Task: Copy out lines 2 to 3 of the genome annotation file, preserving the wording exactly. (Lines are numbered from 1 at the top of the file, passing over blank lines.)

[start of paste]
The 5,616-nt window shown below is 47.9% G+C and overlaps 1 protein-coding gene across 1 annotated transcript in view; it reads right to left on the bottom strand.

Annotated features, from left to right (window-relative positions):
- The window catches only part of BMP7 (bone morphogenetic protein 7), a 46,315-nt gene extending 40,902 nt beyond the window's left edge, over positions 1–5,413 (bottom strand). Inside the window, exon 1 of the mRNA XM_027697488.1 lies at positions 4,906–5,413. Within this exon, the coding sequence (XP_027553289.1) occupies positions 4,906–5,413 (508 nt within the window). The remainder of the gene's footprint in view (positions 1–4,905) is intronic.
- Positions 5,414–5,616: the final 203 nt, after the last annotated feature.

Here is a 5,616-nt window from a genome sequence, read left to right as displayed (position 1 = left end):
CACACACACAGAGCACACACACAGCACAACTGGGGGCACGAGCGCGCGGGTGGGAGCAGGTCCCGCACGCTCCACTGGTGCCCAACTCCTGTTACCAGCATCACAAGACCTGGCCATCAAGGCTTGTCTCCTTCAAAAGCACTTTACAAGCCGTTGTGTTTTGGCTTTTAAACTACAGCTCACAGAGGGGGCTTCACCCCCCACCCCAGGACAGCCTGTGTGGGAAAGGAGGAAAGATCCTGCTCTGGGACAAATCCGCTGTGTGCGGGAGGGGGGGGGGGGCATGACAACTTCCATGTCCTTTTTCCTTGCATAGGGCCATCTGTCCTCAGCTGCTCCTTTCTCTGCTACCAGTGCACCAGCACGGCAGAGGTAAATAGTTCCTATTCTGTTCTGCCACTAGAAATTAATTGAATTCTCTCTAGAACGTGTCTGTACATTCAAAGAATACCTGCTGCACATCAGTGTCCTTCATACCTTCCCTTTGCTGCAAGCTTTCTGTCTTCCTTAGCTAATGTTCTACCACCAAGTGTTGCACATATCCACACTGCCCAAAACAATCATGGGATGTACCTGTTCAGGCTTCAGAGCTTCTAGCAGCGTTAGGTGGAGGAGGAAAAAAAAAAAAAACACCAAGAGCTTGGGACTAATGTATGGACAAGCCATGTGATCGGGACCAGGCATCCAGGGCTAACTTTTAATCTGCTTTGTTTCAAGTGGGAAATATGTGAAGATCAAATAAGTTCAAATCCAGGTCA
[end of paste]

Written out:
Annotated features, from left to right (window-relative positions):
- The window catches only part of BMP7 (bone morphogenetic protein 7), a 46,315-nt gene extending 40,902 nt beyond the window's left edge, over positions 1–5,413 (bottom strand). Inside the window, exon 1 of the mRNA XM_027697488.1 lies at positions 4,906–5,413. Within this exon, the coding sequence (XP_027553289.1) occupies positions 4,906–5,413 (508 nt within the window). The remainder of the gene's footprint in view (positions 1–4,905) is intronic.